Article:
Herman Van Rompuy, José Manuel Barrosoand Dmitry MedvedevPhoto by Konstantin Zavrazhin
“But the main thing is not to politicize the issue and not to be engaged in impracticable projects,” the president said. “We should face the truth and see how the whole European Union is ready to [solve] this problem.”
To accelerate the work of its partners, Russia has prepared a draft agreement on lifting the visa regime, Medvedev said. “I hope our European partners will study it and we will be moving further,” he added.
Russia hoped to determine particular timeframe for the movement toward visa-free travel, the media said.
Moscow and its European partners also discussed economic co-operation, modernization, security and international situation. But many expected particular results on the visa issue. “We hope that the summit in Rostov-on-Don will spur movement toward a visa-free travel regime,” Alexandr Grushko, a deputy foreign minister, told RIA Novosti news agency prior to the meeting. A long-term Partnership for Modernization between the two sides, adopted in November 2009, includes a commitment to scrap visa requirements. However, it is unclear when this may happen.
“Europe has its own approach to Russia’s modernization,” said Yekaterina Kuznetsova, director of European programs at the Center for Post-Industrial Studies. Big hopes had been pinned on the summit in Rostov-on-Don, first of all because it is the first meeting after the adoption of the Lisbon Treaty and dramatic rapprochement between Russia and Poland, she wrote in Nezavisimaya Gazeta.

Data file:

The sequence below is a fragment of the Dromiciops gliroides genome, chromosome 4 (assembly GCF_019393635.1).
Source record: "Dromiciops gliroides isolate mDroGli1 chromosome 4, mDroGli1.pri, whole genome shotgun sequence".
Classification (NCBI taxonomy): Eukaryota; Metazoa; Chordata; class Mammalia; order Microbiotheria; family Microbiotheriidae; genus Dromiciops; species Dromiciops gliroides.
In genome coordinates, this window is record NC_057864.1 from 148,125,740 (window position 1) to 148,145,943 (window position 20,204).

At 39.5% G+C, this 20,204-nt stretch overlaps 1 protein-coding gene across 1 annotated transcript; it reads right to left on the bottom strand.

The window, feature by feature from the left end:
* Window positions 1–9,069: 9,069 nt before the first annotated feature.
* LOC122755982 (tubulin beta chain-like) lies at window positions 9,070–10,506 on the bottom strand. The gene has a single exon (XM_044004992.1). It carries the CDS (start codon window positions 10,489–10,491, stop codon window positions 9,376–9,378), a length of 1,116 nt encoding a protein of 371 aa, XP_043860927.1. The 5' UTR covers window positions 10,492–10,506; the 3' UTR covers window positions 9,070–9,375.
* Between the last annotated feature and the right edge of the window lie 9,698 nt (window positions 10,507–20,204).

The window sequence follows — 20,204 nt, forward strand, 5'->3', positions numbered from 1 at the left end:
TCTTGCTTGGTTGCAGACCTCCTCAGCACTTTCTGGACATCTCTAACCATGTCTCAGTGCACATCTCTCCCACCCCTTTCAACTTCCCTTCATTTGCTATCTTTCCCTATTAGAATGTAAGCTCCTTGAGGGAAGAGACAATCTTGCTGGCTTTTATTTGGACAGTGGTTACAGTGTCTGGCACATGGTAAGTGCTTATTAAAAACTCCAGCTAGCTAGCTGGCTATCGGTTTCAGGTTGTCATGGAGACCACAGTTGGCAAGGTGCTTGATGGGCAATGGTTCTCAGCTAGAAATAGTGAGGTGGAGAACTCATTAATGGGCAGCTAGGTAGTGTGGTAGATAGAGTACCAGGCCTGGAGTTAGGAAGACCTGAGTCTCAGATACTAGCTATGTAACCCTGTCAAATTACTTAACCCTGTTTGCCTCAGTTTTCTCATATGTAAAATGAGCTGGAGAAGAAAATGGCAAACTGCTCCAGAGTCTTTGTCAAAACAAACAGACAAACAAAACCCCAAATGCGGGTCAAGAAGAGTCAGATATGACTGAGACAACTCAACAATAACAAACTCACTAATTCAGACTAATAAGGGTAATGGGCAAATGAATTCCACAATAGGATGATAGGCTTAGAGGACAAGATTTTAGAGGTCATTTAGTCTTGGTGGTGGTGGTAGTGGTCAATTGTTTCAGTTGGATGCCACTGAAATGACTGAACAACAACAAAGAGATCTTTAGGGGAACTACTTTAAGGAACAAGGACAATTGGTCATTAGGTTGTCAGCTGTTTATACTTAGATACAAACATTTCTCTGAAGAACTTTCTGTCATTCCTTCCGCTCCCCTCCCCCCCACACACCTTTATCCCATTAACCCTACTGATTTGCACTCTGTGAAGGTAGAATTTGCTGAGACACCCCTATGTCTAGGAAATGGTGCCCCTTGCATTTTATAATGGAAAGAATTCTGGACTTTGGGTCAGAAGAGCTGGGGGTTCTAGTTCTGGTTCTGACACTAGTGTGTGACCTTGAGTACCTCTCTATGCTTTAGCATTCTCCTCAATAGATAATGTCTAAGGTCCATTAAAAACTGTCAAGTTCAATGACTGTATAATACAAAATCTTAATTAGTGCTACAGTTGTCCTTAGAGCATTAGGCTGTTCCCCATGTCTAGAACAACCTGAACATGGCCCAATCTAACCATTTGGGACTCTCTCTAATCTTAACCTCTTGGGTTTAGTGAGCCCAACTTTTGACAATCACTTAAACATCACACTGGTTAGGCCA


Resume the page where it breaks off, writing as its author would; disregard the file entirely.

“There had been another reason – the idea of the partnership for modernization gives hope for a large-scale breakthrough in the economic co-operation, which had been hindered for a long time, and on the geopolitical front in the future,” the analyst added.
Leaders of the European Union have supported Russian President Dmitry Medvedev’s initiative for modernization, but the plan they put forward “was a disappointment because of the lack of details and emphasis on politics,” Kuznetsova said.
At the same time, Russia needs allies for its modernization, and “Europe seems to be a natural, and possibly the only, reliable partner,” the analyst stressed. “However, Eurocentric modernization remains largely a dream, and the hopes for its realization are too elusive,” she noted. Prior to the summit it became clear that no significant decisions would be taken, including those on visa-free travel and a joint strategy for modernization, she added.
Russia had expected to solve two tasks at the summit – to determine particular terms of transferring to visa-free travel and sign the joint program Partnership for Modernization, Kommersant daily said.
The program should have helped the Russian president to fulfill his plans on modernizing the Russian economy, the daily said. The EU had proposed several issues for the document. The main one was the need to guarantee rule of law in Russia for the implementation of the Kremlin’s modernization initiatives to be successful, the paper said.